Eastern Parkway–Brooklyn Museum (IRT Eastern Parkway Line)

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 Eastern Parkway–
 Brooklyn Museum
 "2" train​ ​"3" train
New York City Subway rapid transit station
Eastern Parkway-Brooklyn Museum IRT Eastern Parkway 7.JPG
Manhattan-bound platform
Station statistics
Address Washington Avenue & Eastern Parkway
Brooklyn, NY 11238
Borough Brooklyn
Locale Prospect Heights
Coordinates 40°40′18″N 73°57′46″W / 40.671622°N 73.96275°W / 40.671622; -73.96275Coordinates: 40°40′18″N 73°57′46″W / 40.671622°N 73.96275°W / 40.671622; -73.96275
Division A (IRT)
Line IRT Eastern Parkway Line
Services       2 weekdays and weekday late nights (weekdays and weekday late nights)
      3 weekdays only (weekdays only)
      4 weekends and late nights (weekends and late nights)
      5 weekends and weekend late nights (weekends and weekend late nights)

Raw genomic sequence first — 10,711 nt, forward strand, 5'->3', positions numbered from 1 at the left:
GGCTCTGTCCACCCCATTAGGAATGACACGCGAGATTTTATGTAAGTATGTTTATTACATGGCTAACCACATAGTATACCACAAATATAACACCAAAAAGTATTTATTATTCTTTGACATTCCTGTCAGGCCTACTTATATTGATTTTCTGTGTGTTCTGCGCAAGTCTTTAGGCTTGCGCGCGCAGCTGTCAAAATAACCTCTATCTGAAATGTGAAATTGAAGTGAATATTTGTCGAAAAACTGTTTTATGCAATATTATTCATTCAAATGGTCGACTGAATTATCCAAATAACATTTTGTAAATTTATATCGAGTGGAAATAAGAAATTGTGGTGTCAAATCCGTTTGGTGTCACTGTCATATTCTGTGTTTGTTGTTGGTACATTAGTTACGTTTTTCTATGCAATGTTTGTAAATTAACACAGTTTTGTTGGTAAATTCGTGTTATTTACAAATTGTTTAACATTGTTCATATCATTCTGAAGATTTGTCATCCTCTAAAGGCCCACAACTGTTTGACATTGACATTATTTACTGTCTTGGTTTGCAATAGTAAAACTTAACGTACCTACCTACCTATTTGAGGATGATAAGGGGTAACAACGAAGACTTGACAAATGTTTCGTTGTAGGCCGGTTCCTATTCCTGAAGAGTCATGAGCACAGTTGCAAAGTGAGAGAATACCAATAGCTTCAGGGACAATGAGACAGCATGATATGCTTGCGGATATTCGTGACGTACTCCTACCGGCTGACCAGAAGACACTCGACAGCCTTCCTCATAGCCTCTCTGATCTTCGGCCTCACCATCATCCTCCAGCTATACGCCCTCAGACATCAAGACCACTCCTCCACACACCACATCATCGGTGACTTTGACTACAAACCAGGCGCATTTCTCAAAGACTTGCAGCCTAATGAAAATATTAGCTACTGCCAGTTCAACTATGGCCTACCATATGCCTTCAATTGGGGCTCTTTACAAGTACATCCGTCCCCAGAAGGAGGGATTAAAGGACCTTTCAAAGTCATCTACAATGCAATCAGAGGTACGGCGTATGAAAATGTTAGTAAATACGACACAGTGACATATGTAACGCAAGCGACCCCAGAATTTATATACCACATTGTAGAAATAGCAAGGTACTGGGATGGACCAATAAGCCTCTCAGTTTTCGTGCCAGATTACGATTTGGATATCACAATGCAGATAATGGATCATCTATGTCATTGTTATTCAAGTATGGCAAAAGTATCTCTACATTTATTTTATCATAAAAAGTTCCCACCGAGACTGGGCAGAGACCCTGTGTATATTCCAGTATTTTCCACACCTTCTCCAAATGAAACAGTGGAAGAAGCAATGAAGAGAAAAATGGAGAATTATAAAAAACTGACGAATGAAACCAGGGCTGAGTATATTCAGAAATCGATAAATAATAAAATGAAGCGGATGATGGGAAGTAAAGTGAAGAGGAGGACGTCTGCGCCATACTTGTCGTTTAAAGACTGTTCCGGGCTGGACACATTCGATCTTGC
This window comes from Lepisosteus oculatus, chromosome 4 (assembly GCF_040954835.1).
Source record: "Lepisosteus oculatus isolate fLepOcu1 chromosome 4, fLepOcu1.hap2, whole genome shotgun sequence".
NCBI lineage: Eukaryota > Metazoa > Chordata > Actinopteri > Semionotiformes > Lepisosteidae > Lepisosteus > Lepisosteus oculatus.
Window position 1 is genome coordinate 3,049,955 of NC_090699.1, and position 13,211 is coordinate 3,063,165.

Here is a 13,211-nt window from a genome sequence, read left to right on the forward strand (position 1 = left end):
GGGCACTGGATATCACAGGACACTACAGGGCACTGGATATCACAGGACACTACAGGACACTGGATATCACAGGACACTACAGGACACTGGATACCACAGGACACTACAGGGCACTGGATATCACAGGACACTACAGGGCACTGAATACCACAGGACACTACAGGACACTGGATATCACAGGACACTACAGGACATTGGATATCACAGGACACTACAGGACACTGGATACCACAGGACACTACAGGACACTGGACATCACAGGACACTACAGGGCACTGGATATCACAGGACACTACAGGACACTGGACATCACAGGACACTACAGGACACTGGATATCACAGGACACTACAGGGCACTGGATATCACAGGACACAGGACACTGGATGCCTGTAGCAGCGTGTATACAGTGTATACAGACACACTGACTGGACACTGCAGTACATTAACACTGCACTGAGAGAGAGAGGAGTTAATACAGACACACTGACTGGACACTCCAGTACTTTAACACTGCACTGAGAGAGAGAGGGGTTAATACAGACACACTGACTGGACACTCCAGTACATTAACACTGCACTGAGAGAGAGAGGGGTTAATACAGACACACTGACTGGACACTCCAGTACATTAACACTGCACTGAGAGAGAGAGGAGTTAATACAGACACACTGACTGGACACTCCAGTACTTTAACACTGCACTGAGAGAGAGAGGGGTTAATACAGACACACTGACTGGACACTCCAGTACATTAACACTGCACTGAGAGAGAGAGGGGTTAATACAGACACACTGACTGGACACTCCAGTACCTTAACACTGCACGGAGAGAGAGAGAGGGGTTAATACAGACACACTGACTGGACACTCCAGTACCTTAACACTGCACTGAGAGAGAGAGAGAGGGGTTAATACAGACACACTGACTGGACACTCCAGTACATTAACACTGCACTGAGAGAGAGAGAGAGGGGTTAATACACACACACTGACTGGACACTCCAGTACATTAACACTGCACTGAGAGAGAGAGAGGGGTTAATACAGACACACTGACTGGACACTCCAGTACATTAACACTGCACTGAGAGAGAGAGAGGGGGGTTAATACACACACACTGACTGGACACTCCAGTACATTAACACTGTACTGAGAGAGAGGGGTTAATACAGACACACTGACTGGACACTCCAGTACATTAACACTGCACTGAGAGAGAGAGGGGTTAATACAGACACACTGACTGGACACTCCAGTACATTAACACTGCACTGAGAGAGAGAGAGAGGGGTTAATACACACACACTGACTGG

Structure Underground
Platforms 2 side platforms
Tracks 4 (2 on each level)
Other information
Opened October 10, 1920; 97 years ago (1920-10-10)
Station code 341[1]
Accessible not ADA-accessible; accessibility planned
Wireless service Wi-Fi and cellular service is provided at this station[2]
Traffic
Passengers (2016) 1,585,048[3]Decrease 5.5%
Rank 297 out of 422
Station succession
Next north Grand Army Plaza: 2 weekdays and weekday late nights3 weekdays only4 weekends and late nights5 weekends and weekend late nights
Next south Franklin Avenue: 2 weekdays and weekday late nights3 weekdays only4 weekends and late nights5 weekends and weekend late nights

Eastern Parkway–Brooklyn Museum is a local station on the IRT Eastern Parkway Line of the New York City Subway. Located at the intersection of Washington Avenue and Eastern Parkway in Brooklyn adjacent to the Brooklyn Museum, it is served by the 2 and 3 trains on weekdays, the 4 train at night and on weekends, and the 5 train on weekends.[4] The name of the station was originally intended to be Institute Park.

History[edit]

Track layout